Canada’s current real estate market could quite easily be called crazy, with a shortage of homes available for rent or sale, an investment grabbing war (with a side order of confusion: is it a good time to invest or a good time for sale?), and a stop on foreign real estate investments. With all this going on, let’s take a step back and look at something that doesn't seem to fit the current market at all: abandoned homes.
Shockingly, there are abandoned homes all over Canada. Some are the dilapidated properties you expect to see in horror movies, but some are pristine, million-dollar homes.
Where Are The Abandoned Properties in Canada?
There are abandoned homes all over Canada, but it appears that most of them are in Ontario.
“Recognized as the largest abandoned home in the entire country, this absolute beast boasts 65,000 square feet of (now unused) space and sits on 43-acres of prime lakeside real estate in Haileybury, Ontario, about 5 and a half hours north of Toronto.” (Curiosity.com)
Why Are These Properties Abandoned?
Canada is the ideal place to purchase investment properties. According to BetterDwelling.com, Canada’s notoriously low property tax rates and cheap money make buying here easy. Add to that, no inheritance tax and the difficulty in finding out who owns a property (which is a major glitch to stopping foreign investors from investing in Canadian property), and the vacant properties are making money by just sitting. Empty or not.
The Red Room, hidden inside an abandoned waterfront mansion in Burlington, Ontario. Image courtesy of LoveProperty.com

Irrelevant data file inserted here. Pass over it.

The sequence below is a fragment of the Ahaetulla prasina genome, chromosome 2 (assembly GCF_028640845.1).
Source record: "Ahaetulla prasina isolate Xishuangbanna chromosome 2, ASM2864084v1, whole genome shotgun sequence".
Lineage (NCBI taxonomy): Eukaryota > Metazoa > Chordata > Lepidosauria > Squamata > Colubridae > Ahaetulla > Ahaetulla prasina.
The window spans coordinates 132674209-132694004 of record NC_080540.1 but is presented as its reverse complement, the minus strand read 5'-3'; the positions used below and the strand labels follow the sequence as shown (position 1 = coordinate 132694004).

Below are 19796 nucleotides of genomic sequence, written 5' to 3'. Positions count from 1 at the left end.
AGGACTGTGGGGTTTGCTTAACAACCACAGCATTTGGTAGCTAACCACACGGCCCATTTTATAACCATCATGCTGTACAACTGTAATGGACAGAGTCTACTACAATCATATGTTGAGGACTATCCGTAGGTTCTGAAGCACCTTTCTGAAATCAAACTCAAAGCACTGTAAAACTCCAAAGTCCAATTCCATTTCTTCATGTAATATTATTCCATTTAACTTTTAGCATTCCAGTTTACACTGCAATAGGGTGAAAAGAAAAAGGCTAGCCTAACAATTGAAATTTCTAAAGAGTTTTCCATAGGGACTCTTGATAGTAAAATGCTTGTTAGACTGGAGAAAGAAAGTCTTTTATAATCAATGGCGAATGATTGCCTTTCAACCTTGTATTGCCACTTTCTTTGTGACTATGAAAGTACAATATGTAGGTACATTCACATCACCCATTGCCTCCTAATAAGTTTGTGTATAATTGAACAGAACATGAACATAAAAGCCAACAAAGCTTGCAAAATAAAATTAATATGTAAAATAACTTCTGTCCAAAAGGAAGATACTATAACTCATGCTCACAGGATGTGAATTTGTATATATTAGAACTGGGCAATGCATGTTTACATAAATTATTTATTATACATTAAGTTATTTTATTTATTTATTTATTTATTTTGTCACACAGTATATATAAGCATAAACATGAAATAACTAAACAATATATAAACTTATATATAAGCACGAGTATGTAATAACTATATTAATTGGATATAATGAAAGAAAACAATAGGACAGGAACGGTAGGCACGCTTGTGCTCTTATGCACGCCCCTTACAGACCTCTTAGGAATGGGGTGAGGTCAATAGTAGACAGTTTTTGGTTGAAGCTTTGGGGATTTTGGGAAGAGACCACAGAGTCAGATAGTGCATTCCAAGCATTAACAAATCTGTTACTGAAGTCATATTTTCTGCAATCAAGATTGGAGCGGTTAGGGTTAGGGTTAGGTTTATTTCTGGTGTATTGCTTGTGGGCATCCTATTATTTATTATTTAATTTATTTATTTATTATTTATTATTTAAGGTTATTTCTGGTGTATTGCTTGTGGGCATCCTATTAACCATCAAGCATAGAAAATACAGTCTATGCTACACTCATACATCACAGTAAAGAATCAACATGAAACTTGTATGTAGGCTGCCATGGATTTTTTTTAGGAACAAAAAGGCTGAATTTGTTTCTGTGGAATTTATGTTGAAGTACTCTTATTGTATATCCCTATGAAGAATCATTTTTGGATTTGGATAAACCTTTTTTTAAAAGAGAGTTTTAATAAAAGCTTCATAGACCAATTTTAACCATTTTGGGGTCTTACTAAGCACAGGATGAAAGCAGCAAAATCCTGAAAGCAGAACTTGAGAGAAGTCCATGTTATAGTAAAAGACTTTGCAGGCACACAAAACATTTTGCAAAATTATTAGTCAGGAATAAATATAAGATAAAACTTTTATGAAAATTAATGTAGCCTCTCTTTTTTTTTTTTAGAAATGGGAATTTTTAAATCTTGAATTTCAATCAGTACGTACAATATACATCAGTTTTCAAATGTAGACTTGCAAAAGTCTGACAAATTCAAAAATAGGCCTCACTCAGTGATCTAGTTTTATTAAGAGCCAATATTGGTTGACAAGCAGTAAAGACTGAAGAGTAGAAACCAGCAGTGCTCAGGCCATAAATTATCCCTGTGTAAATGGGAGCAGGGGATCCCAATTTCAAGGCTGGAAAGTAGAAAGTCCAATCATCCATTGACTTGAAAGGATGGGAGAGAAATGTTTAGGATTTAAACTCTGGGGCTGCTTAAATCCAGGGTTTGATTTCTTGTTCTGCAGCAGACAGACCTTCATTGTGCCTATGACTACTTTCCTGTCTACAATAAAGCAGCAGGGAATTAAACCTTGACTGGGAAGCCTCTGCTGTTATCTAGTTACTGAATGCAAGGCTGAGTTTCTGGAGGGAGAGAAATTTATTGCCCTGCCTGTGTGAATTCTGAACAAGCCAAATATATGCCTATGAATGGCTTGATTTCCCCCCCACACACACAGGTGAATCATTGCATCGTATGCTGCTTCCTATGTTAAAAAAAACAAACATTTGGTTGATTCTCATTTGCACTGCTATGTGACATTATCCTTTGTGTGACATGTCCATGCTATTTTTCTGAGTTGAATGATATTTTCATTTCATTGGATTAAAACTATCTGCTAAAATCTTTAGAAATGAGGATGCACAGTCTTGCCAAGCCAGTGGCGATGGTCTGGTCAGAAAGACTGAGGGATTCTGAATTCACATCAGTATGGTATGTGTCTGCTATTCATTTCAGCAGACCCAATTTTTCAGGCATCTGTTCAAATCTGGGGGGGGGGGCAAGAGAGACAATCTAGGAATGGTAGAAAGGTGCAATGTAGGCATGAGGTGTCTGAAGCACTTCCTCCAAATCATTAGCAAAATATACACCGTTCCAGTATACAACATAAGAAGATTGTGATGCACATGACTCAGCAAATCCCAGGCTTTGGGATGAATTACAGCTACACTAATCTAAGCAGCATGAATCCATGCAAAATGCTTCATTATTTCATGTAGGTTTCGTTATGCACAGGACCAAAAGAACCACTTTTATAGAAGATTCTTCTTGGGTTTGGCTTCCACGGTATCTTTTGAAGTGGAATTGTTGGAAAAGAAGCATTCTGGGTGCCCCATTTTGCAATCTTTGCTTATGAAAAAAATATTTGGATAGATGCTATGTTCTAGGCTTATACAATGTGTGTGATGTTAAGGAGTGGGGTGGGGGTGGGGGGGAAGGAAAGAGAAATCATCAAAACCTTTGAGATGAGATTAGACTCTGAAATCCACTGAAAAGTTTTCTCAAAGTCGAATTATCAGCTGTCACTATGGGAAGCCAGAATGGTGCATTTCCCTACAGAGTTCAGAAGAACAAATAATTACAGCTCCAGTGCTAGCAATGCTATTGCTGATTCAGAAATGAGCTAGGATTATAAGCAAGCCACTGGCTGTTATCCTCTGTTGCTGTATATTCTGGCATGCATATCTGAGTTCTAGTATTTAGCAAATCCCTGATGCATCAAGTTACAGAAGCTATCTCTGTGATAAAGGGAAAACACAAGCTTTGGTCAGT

Can These Properties Be Purchased or Repurposed?
Technically, abandoned properties could be purchased or repurposed, but being abandoned does not mean they are not owned. Finding the owner for an abandoned property can be incredibly difficult. More expensive properties are often purchased by a corporate entity rather than an individual, making it difficult to find the right person so you can make an offer on the home.
A second issue with “abandoned properties” is figuring out whether they are in fact abandoned. “CensusMapper defines unoccupied dwellings as being either unoccupied or temporarily occupied by a person with a primary residence elsewhere in Canada or abroad. Similarly, Statistics Canada described an unoccupied dwelling for the 2016 census as a private dwelling fit for year-round living, but no one was residing there on May 10, 2016.” (FinancialPost.com)
So, while abandoned properties are fascinating (so much so they’re going viral), they may not be the best option to consider as an investment. There are plenty of options for good investments still available in Ontario, despite the reports on lack of housing. If you’re interested in making such an investment, get in touch with Regalway Homes today.